Tuesday, 14 May 2013

Fear of Golden Gays

            I turned on SLICE the other day. I don’t ordinarily watch SLICE because the programming is aimed at older straight women. True, as I get older I do begin to resemble an older straight woman -- although people do insist on calling me ‘Sir!’, which I find incredibly unnerving -- unless, of course, I’m in the backroom at The Eagle. At any rate, I don’t recommend you turn on SLICE any day soon, unless you want to be frightened out of your wits.
            They have a new program called Golden Gays.
            You heard it here first!
Be afraid: be very afraid.
My own personal fear of Golden Gays has absolutely nothing to do with my terror of aging! Well maybe just a little bit. As I approach sixty-one, let me tell you, the whole kit and caboodle seems perilously close to ending at any moment.  So yes, I will admit that the prospect of watching gay men of a ‘certain age’ cavorting about on TV, reminds me far too much of my own mortality.
But my profound fear of the show is for a reason other than that.
I am not the only one who fears Golden Gays.  Lots of my younger friends are also terrified of it. But they still find themselves drawn to it -- like a car accident on the 401.
            What is it about Golden Gays that both haunts and entices us?
            Let’s have a closer look.
Being old and gay, is apparently quite a jolly thing; especially in Palm Springs. The lives of the ‘golden gays’ revolve around– money, real estate, getting new photos taken, and ‘true love.’  And certainly the central characters are loveable and recognizable enough – two older self-identified bears who insist on hugging each other at the drop of a hat, and are conflicted about whether or not to sell their gay guest house or ‘hold onto that dream.’  Then there is the young woman trying to borrow money from her best friend who doesn’t want to lend it to her, but does anyway. And the 70 year old who is trying on new hats because he has found someone 42 years younger than himself with whom he is ‘in love.’  And last but not least, the old queen who puts on funny hats and ‘performs’ in a bar for his friends.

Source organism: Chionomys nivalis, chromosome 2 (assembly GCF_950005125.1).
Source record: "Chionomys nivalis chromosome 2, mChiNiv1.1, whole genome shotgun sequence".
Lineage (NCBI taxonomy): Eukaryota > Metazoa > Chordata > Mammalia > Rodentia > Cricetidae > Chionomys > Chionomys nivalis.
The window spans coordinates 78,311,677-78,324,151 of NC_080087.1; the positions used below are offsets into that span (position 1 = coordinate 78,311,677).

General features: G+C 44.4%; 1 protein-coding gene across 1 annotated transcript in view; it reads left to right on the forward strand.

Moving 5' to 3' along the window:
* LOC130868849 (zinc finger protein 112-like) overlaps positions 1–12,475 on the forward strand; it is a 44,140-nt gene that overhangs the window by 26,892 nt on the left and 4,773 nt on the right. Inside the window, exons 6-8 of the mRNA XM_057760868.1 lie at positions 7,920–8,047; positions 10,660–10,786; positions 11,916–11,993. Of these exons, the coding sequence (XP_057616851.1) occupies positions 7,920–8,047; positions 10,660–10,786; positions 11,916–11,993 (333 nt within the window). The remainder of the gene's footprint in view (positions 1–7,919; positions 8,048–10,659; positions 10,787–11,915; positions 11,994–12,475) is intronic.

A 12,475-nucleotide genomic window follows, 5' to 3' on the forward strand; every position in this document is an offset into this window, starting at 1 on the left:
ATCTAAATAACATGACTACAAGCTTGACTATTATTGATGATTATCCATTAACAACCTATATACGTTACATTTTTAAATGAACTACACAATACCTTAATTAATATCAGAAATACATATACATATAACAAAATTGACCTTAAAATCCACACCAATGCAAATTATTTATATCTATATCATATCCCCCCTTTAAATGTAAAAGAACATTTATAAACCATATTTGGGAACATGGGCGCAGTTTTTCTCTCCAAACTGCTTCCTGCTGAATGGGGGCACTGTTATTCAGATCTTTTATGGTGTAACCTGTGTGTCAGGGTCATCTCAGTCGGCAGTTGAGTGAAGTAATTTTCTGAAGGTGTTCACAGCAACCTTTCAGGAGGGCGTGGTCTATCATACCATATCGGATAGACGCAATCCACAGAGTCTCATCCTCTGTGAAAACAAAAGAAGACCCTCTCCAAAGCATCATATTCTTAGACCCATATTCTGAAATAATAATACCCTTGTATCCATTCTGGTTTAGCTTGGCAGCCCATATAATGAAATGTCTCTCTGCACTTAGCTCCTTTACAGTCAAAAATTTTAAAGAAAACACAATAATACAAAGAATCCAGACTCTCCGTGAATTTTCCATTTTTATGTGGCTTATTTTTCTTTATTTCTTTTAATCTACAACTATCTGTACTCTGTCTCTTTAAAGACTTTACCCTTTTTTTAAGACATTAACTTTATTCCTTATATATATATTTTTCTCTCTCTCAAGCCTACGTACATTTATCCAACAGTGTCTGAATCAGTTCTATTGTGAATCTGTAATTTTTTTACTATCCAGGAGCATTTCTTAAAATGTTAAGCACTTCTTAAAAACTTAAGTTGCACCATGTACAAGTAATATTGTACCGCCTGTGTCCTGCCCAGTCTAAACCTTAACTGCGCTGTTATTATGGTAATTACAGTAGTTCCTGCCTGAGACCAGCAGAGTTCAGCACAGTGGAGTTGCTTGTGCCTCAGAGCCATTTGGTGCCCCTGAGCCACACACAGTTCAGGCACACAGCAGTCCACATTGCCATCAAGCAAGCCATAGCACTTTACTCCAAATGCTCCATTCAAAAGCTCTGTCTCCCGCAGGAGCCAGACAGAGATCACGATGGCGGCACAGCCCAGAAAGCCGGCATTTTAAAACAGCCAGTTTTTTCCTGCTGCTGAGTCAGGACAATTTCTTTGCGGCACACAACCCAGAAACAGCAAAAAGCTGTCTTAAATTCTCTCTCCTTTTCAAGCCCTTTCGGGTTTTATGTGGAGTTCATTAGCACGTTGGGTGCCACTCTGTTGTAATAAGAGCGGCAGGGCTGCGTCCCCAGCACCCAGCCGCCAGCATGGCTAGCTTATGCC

Let me tell you, it isn’t so much that I object to this cavalcade of witless, charm-free lightweights, as that I am frightened by how willing television seems to be to celebrate the sheer innocuousness of their sexless, inconsequential lives. (Sure there are lots of heterosexual boobs on reality network TV shows – pun intended – but they are balanced out by all the serious-minded, grown-up-but-not-aged sexual straight folks that populate HBO dramas.)
            What frightens me is that a few years ago there was a show on TV called Queer as Folk, which (whether you enjoyed the show or not) featured -- not the nostalgic tales of endearing retirees -- but contemporary stories of young queers having lots of sex and living the prime of their lives.
            So what happened?
The message queers are receiving these days from mainstream culture is this: ‘We are ready to accept gays and lesbian with open arms only if they are not having sex and not doing anything besides planning their retirement.
Think I’m exaggerating?
Witness the two much lauded ‘outings’ of the last six months.
Jodie Foster finally decided to come out as a ‘single person’ at the ripe old age of 50 -- after 47 years in the film business.
Jason Collins boldly came out at the ripe old age of 35 – which is when most basketball stars retire.
Double wow.
I wonder why they both waited so long?
Maybe because they were finally old enough and past-their-prime enough that people could handle it.  (And besides, their former careers were basically over, anyway.)
Which makes me think that even though everybody seems to think that we’ve come a long way baby – is that really true?
Or that just the way it seems?